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AOAV condemns use of excessive force on Egyptian protestors

A riot police officer fires tear gas during clashes in Cairo

The world watched in horror yesterday as the Egyptian military violently attacked supporters of ousted president Mohamed Morsi who were occupying points in Cairo and elsewhere in Egypt. While the day’s death toll is still unclear, it is at least 525 at latest count and still rising. AOAV unequivocally condemns the Egyptian Army’s tactics, particularly its use of battlefield equipment for domestic security purposes and its apparent willingness to use live ammunition indiscriminately in densely populated urban areas.

“When extreme violence is use to quell demonstrations, it breeds resentment that will last for a lifetime. Brutal methods that bring temporary order serve to shatter trust and any hope of a lasting peace,” said Steve Smith, Chief Executive of AOAV.

A few issues deserve to be highlighted here. Since 1980, Egypt has been a major recipient of military aid from the West, especially the United States. The Egyptian military relies to an enormous amount on US-produced or US-designed and licensed equipment, provided via a $1.3 billion/year aid programme with a heavy emphasis on military supplies. American weapons – M1A1 and M60A3 Main Battle Tanks, M113 Armoured Personnel Carriers, armoured Caterpillar bulldozers, and AH-64 Apache attack helicopters have all been extremely visible throughout the recent Egyptian civil unrest. The United States has refused to characterise the ousting of President Morsi by the military as a coup, and in doing so has sidestepped the obligation to suspend its military aid programmes. In fact, the only public change the US has made thus far has been delaying the delivery of four F-16 fighter jets – a half-measure at best, given that such planes are completely irrelevant to the type of violence seen yesterday.

But the US is not alone in supplying the Egyptian Army. The total value of the UK’s arms export licences to Egypt have been estimated at £20 million from early 2011 to the end of 2012, including assault rifles, machine guns, military communications equipment, acoustic equipment for riot control and other items relevant to the violent suppression of civil unrest. Other EU nations have also sold Egypt a wide range of military hardware, with total values in the hundreds of millions of Euros. The revocation last month of certain arms exports to Egypt by Business Secretary Vince Cable is worthy of praise, but broader and more determined action is needed to stem the tide of weapons being used by security forces to kill and maim Egyptian civilians in the streets of their own country.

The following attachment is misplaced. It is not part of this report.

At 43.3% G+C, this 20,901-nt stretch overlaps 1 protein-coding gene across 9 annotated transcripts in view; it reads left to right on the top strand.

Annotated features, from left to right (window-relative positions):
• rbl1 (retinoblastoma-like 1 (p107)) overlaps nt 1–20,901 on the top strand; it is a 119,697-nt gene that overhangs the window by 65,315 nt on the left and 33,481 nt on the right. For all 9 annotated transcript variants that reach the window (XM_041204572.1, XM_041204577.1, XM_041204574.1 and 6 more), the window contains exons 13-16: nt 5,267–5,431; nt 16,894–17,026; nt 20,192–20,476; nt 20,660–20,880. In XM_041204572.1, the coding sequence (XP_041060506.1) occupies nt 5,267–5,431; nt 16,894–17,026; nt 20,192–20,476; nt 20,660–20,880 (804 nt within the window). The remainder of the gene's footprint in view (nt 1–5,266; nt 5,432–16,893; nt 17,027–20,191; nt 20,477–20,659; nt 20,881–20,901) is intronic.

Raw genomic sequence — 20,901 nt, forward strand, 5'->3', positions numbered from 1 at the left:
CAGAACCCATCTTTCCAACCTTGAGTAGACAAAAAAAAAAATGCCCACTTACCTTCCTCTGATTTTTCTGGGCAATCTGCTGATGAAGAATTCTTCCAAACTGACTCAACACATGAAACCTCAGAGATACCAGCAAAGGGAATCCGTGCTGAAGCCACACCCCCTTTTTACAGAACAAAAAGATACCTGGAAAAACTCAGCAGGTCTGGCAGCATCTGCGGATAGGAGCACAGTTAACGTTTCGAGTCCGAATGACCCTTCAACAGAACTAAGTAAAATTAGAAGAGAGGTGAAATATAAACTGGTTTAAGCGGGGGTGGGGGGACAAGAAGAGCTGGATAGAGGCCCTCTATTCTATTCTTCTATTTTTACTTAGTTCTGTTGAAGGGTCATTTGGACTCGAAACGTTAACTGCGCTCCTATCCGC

It is also worth observing that Egypt has not signed the Chemical Weapons Convention, which bans the use of riot agents in warfare.  Given the government’s own statements to the effect that it is combating terrorism, this seems like a relevant consideration. Sadly, yesterday’s protest resignation of former UN arms control official Mohamed ElBaradei as Vice President makes the prospect of Egypt’s accession to this vital international instrument even less likely.

Sadly, this violence represents a broader pattern of behaviour for the Egyptian security forces, which have employed indiscriminate violence against protestors repeatedly in the last two years. Moreover, the military has not served as an impartial arbiter of the post-Mubarak political transition: they have taken an active and frequently aggressive role in defending their own political and economic interests. Rather than serving to promote regional stability, continuing to arm the military serves primarily to solidify its position at the centre of Egypt’s power structure while tacitly supporting its inhumane tactics.

The situation in Egypt underlines the importance of better transparency and accountability in international arms exports. AOAV calls the international community to condemn yesterday’s atrocities, and to continue working towards a more open, transparent and accountable international arms control system. Ratifying and enacting the recently-passed UN Arms Trade Treaty would be a good start, as it sets out a framework for limiting the sale of deadly arms to states which abuse their power and threaten the lives of civilians.

“Those members of the Egyptian armed forces who have participated in killing hundreds of largely unarmed civilians should hang their heads in shame. And any state that believes it’s right to continue fuelling such behaviour must think twice about its own moral compass,” concludes AOAV’s Steve Smith.

Update (17:40 GMT): The United States has announced that it will not hold joint military exercises scheduled for next month. Meanwhile, roughly 200 additional charred bodies have been discovered in a Cairo mosque, which have not yet been added to the official death toll.